Wednesday, December 5, 2007

Leading Change

Ten years ago this week, I became CIO of CareGroup. On that day, I learned an important lesson about leading change.

Just hours after getting the job I decided that we'd embrace a service oriented architecture (SOA), standardize all desktop/server/storage infrastructure, and implement centrally managed applications. At 8am the next morning, I was scheduled to meet with my 300 staff members and share with them my vision for the future.

Luckily, experienced leaders counseled me on that first day. I discussed my vision with three Board members - Warren McFarlan (Professor at Harvard Business School), John Keane Sr. (CEO of Keane Inc.) and Sam Fleming (CEO of DRI/McGraw Hill). They told me that announcing a strategic plan without engaging all the stakeholders in the process would lead to mixed support and adoption.

Instead of arriving at the 8am meeting with all the answers, I arrived with questions. I explained to the staff that we wanted to improve customer service, encourage innovation, and ensure our work was aligned with the needs of our stakeholders. I challenged them to tell me what they thought we should do. In the first 30 days of my CIO tenure, I met with every staff member in IS as well as every senior manager in CareGroup to gather their priority lists, synthesize their input, and ensure they had a voice in the future. The result was a new IS operating plan focused on getting the basics done right. We clearly communicated the work to be done, the organizational structure which supported that work and the right people to staff the structure. The next step was to implement the changes.

I've long been a fan of John Kotter and his work on leading change in organizations. His broad recommendations to effect change include:

a. Defrost the status quo
b. Take actions that bring about change
c. Anchor the changes in the corporate culture

The planning meetings described above defrosted the status quo. The actions I took to bring about change included:

Create a Vision for Change
- the community came together with a vision of a web-centric organization and I broadly communicated it.

Establish a Sense of Urgency - everyone recognized that IT innovation was essential to coordinate clinical care, improve safety and enhance our competitiveness, especially after the merger of Beth Israel and Deaconess

Elicit Executive and Peer Sponsorship - The CEO declared that medication safety, personal health records, and enhanced communication to all levels of the organization were the strategic goals of the entire organization for that year

Communicate Vision to Implement Change - we established steering committees, project charters, project plans, and communication plans

Empower Employees to Implement Change - we aligned responsibility, accountability and authority throughout the IT organization so that managers had the resources and authority they needed to support our improvement efforts. We created a Special Projects team to coordinate the improvement projects without disrupting day to day operations.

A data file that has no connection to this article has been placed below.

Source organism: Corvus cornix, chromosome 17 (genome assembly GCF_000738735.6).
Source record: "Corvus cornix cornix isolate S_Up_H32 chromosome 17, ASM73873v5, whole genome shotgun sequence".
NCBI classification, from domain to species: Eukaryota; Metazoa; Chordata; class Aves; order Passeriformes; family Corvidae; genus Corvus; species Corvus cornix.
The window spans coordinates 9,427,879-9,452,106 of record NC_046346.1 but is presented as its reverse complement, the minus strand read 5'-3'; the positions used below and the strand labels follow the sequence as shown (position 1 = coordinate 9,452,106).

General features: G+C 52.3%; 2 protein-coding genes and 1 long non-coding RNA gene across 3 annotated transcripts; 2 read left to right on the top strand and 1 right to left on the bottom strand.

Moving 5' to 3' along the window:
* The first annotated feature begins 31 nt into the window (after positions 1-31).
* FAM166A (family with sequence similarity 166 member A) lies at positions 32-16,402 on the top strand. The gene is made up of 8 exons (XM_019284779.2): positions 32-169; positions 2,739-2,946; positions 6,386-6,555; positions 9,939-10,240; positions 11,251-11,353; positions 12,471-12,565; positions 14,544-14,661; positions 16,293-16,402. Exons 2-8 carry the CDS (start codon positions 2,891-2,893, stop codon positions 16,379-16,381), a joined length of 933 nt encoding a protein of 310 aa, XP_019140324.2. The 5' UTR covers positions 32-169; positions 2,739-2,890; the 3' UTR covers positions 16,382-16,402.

Establish Short-term Goals - we created the first web application in healthcare to share data (with patient consent) among multiple organizations. We created the first web-based provider order entry system, and we created the first personal health record to share all hospital data with patients

Encourage Additional Changes - we created a non-punitive culture in which everyone was encouraged to identify mistakes and opportunities for process improvement

Reinforce Changes Made as Permanent - we built standard processes to deliver service, prioritize new projects, and communicate our multi-year plans to the community

That first year, we implemented strong project management methodologies, eliminated unnecessary work, and focused on getting basic services like email, networks, storage, and electronic result reporting rolled out to everyone in the community. Managing this work required resources, vision, and communication. All the pieces were in place to effect change.

Occasionally, I try to execute a change management project more quickly than usual, bypassing these steps. Whenever I do that I find that adoption of the new technology is delayed, budgets are at risk of overrun, and frustration escalates.

My decade of experience executing change suggests that Kotter was right. Building a guiding coalition, broadly communicating the vision, and celebrating a series of short term successes really works. I've watched projects without vision, resources or communication cause pain and anxiety throughout the organization. The good news is that we now know how to execute change and it is the role of senior management to enforce Kotter's principles in every change project.


Unknown said...

Org behavior was the first class we took in my program. Leading change was talked about a lot, with a lot of case study review and papers.

It's all a little too touchy-feely for me, but I've seen the process go terribly wrong. I was doing all the revenue cycle management at a small inpatient psych hospital and new owners took over. They started implementing changes and the veteran employees resisted every step of the way.

It's a tough process to get change pushed correctly. Look at hospitals and hand washing, that's a simple no brainer yet we can't get them to follow correctly sometimes.

Ileana said...

What a great story! Thank you... I keep smiling since I read it.

Anonymous said...

This is a terrific post. What is the status of the work you did now that it is almost 1 year later. What worked? What did not work? Why? What would you do differently to achieve greater success?